Kampala- Uganda (PANA) -- A spokesman for the Ugandan contingent of the African Peacekeeping force in Somalia has dismissed as pure rumours reports that the contingent came coming under attack upon landing at Mogadishu airport on Tuesday.
Captain Paddy Ankunda told PANA today by telephone from Mogadishu that contingent of 300 was settling rather well and did not intend to “rush anything”.
He said more Ugandan troops are expected in Mogadishu, within the next few days to reinforce the first batch of 300 which arrived the East African war-torn country.
"We trying to settle in here and soon will be getting to do the job of helping our Somali brothers and sisters solve their problem peacefully," Ankunda told PANA on telephone from Mogadishu were the Ugandan troops are stationed.
He added: "More of my comrades have continued to fly since yesterday (Teusday), and our force is building up steadily.
" The first batch of 300 Ugandan troops left Uganda's Entebbe international airport aboard an Algerian military aircrafts, with two Antnovs carrying equipment such as battle car, and other supplies.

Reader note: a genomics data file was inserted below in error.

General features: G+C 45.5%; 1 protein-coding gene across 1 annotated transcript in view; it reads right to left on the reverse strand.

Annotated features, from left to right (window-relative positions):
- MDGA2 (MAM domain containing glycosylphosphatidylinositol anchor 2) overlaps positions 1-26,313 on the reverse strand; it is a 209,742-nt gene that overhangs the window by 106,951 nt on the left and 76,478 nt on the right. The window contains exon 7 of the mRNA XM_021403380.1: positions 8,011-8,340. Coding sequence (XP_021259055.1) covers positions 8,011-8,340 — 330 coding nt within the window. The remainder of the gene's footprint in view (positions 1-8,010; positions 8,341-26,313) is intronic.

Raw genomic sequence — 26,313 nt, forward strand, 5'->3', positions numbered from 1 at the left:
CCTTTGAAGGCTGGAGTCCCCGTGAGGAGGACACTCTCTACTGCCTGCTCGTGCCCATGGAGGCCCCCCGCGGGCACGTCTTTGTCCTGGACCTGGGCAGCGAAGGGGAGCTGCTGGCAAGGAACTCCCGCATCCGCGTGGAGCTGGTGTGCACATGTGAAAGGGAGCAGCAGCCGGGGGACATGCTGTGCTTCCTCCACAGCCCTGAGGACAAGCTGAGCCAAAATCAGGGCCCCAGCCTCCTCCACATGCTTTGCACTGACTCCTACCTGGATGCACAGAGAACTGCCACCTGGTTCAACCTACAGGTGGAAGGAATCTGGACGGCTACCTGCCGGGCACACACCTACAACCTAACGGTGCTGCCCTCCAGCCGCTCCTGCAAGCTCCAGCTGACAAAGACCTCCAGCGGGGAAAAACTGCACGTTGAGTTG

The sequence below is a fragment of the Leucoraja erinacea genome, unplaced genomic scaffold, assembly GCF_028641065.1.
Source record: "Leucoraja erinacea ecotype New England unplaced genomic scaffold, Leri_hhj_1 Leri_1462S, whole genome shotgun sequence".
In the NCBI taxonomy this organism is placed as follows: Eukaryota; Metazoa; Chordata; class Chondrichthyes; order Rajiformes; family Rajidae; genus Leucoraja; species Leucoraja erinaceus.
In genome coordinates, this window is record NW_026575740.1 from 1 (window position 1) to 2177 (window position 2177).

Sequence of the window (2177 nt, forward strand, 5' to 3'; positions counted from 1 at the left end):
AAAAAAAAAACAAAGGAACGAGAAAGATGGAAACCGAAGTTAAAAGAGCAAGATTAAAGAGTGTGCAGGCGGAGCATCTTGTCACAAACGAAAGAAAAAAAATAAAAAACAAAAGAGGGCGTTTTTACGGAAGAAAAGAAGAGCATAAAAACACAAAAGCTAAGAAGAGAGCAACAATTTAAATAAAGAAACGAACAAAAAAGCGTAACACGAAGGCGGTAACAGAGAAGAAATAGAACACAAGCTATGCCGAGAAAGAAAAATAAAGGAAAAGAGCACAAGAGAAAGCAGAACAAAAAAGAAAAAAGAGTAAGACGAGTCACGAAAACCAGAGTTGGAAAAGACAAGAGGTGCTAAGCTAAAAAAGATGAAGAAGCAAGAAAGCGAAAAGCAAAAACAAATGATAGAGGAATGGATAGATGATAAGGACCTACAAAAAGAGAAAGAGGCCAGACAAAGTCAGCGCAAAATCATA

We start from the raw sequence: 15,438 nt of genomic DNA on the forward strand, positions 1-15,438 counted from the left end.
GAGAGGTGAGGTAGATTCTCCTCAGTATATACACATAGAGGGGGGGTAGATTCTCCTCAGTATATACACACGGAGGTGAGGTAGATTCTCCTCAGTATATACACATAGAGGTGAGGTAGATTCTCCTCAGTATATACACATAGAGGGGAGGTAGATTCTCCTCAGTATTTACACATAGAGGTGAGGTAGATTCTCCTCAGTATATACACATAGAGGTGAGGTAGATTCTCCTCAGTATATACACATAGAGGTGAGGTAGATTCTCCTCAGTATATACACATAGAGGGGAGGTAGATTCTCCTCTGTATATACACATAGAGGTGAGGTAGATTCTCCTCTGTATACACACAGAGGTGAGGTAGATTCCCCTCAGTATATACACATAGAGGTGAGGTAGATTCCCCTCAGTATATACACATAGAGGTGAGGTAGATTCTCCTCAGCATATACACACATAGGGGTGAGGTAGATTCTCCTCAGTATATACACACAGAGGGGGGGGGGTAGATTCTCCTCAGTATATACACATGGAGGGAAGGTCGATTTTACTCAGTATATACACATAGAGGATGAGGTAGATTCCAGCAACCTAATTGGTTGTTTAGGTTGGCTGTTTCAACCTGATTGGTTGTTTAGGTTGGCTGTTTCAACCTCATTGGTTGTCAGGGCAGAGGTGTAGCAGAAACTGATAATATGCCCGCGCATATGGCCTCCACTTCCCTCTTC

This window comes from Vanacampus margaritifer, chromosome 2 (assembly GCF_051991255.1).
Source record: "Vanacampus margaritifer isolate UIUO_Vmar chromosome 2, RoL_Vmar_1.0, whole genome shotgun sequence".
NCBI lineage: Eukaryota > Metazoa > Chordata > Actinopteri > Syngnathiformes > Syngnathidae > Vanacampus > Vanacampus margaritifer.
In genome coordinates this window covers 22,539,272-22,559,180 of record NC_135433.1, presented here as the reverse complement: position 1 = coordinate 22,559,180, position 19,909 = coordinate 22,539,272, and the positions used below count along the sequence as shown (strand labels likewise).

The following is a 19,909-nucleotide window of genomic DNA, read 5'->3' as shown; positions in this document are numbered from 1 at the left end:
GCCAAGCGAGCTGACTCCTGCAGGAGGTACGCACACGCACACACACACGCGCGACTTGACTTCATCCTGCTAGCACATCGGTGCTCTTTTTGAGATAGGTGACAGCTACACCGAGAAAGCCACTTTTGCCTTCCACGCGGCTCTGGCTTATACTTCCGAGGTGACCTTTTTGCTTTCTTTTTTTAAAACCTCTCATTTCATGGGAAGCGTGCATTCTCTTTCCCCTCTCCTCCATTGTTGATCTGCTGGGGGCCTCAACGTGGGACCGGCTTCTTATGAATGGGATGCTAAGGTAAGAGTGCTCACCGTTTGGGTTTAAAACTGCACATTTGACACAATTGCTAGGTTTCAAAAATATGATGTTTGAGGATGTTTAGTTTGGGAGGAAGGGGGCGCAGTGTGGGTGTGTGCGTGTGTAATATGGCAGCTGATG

Ankunda revealed that the first task is to secure the airport and key government facilities to enable resumption of commercial flights and humanitarian flights to Mogadishu.
Another batch is to sail off the Kenyan port city of Mombasa with its equipment comprising of tanks, trucks, battle cars and artillery pieces, they shipped by rail last Friday.
According to State defence minister, Ruth Nankabirwa, the deployment of over 1,500 troops Uganda contributed to the AU mission is to be complete by mid March.
"Our troops are now in Somalia and their immediate task is to secure the airport in Mogadishu which will ensure safe landing of both military and civilian aircrafts," Nankabirwa told a news conference here on Tuesday.
"We hope to complete the deployment of two battalions by end of next week if everything goes as planned, and soon we will see other troops from other countries deploy, raising the number of the force substantially," she told Journalists.
Last week the Ugandan leader, Yoweri Museveni, flagged the troops with an appeal for them to exhibit discipline and good social behaviour, especially by refraining from sexual harassment of residents.
Museveni's appeal comes against the backdrop of accusations levied against Uganda troops, some of whom are known to have made babies and marry women while on foreign mission.
There are unconfirmed reports that Ugandan troops left over 700 babies in Liberia when they served there.
While on an illegal five-year occupation of eastern Democratic Republic of Congo, Uganda soldiers engaged thousands of Congolese women, making babies with many who were later left behind unattended to.
Some Congolese women have since trekked to Uganda to trace and be rejoined with their soldering husbands in Uganda.